Broken Pool Gets AHS Swim Off to a Slow Start
A couple of weeks after the spring sport season began, the AHS pool became unavailable for the swim team to use during their practices, and now the group is feeling the effects.
Swimmers were forced to use the pool at Irvington High School from six to eight, instead of their usual after-school practice. Although administrators and coaches did not provide any explanations for the closure of the pool, students have their own speculations.
“I haven’t really heard much about the mystery of the broken pool, but what I can say about it was that the heater broke and the pool was freezing cold,” senior Silvia Chen said. “Also there were some rumors about how the chlorine was messed up too, turning the pool water into an ugly gray color.”
Despite the uncertainty among athletes, their opinions were close to what really happened.
“The two boilers were down,” Principal Mr. Bailey said. “We contacted the district and they took it over, considering if they could replace it or fix it. They brought in rental ones, since putting in the new ones would have taken longer. The pool is perfectly fine now.”
On the other hand, some students were more irritated by the lack of communication rather than the actual condition of the pool. In fact, the lack of communication is what irritated a lot of the athletes, rather than the condition of the pool facilities.
“We didn’t really know anything,” senior Annie Pan said. “I couldn’t understand why they didn’t tell us. We only heard about it from people who are close to the coaches.”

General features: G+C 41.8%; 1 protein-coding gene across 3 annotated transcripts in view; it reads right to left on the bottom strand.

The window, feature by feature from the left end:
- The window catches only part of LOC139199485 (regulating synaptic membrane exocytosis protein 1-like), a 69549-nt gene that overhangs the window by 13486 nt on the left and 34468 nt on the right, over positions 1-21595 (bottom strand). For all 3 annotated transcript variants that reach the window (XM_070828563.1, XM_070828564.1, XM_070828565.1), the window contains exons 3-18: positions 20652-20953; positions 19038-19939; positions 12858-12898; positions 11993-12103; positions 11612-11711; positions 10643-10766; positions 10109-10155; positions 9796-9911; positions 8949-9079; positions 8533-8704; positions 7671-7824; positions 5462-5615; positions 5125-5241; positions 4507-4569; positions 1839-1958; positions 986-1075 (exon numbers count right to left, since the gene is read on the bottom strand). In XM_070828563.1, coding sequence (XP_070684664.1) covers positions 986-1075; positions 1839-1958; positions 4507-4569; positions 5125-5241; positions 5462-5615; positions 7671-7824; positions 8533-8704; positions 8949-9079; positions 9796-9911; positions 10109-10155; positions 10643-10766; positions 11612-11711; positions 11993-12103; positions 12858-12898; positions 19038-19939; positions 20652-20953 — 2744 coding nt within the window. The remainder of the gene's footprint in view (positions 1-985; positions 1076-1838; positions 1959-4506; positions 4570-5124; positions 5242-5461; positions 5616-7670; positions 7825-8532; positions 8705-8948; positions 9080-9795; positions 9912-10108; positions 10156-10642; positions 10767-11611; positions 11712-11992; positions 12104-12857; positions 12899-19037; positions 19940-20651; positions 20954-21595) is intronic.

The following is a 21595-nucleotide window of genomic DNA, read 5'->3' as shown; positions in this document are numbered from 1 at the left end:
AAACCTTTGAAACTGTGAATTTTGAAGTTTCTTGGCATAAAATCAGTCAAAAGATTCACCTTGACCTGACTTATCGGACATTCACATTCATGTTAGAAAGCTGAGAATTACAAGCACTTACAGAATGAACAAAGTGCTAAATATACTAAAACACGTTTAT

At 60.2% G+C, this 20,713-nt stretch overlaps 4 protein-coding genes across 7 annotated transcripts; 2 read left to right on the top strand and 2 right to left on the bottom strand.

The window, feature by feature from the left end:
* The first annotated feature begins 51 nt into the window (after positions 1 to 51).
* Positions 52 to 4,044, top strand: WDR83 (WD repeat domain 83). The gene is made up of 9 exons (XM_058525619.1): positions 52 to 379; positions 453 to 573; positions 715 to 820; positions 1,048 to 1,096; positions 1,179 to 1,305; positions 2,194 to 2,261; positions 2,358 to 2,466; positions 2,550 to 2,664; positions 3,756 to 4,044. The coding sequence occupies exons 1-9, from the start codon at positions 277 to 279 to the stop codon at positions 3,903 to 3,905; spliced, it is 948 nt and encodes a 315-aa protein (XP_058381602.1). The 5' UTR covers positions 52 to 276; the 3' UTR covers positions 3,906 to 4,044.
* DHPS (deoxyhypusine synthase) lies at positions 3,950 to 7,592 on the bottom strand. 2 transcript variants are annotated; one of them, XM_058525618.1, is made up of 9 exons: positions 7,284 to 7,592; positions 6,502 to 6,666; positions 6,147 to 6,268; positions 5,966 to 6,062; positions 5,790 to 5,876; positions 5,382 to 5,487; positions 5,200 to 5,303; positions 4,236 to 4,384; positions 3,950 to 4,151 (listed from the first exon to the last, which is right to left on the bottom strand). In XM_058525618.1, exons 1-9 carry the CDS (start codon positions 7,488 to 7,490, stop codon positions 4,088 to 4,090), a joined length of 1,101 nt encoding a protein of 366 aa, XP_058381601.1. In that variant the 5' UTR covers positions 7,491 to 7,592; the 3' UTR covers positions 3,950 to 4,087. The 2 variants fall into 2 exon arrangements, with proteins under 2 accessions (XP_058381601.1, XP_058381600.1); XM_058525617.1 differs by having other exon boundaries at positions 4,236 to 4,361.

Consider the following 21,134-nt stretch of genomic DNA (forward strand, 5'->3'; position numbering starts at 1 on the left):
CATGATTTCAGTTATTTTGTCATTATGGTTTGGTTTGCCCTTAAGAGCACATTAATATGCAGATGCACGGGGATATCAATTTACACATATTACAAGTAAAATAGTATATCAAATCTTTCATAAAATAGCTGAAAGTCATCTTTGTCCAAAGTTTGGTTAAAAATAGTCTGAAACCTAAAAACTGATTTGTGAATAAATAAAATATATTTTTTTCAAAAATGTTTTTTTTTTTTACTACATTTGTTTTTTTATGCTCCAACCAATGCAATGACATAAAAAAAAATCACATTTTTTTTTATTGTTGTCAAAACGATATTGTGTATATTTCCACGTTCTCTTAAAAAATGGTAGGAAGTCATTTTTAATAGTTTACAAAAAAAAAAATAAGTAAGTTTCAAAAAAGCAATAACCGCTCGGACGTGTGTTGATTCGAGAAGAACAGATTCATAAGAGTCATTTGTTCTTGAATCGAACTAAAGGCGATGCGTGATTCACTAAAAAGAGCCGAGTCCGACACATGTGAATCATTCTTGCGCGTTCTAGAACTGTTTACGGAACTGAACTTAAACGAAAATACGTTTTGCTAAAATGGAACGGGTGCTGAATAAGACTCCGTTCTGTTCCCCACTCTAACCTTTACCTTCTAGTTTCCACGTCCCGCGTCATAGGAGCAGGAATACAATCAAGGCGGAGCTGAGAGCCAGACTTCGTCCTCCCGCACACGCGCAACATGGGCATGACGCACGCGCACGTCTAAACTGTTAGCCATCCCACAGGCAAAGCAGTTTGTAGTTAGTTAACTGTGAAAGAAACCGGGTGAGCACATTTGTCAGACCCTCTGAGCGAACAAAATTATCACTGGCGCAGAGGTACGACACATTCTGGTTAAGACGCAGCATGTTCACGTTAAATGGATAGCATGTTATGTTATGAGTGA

With Irvington’s pool being farther and smaller than American’s own pool, many people were discouraged from attending practices, as the number of people dropped from about forty to about twenty during the weeks of off-campus practices.
“Swimming at Irvington was a much farther drive,” senior Jacqueline Barnes said. “Practice was also cut down in time and was much later in the evening. As a result we lost many of our lowerclassmen and the team is much smaller than it has been in previous years.”
However, the lowerclassmen were not the only ones to jump ship; even upperclassmen were turned off by the pool’s temporary closure.
“I actually quit the team when the pool broke,” senior Lucy Huang said. “When the pool broke and they said we were going to Irvington for night practices, that was kind of the final straw.”
The decrease in swimming participation has had an influence on meet results as so far, the team has had a losing record in league meets.
“The coaches don’t know who comes, so at meets people swim random events, not their specialities,” Pan said. “We win some individual events, but not usually meets.”
Despite all the adversity faced this season, those who remain a part of the team stay optimistic and undaunted.
“A lot of swimmers made their best efforts to practice,” Chen said. “I can say, practicing at American or not at American, our attitudes never change when it comes to a meet. We always do the best we can and support each other as a family.”
Much to the relief of the swimmers, a couple of weeks ago, the pool was fixed and practices resumed at AHS.
“It feels amazing to be back in a pool that we can call home,” Chen said. “The American pool has been a part of us for as long as I can remember. To be able to dive on non-wobbly diving blocks, to be able to swim in a perfectly set lane line, to be able to flip turn without fear of hitting your head, it feels great to be back home.”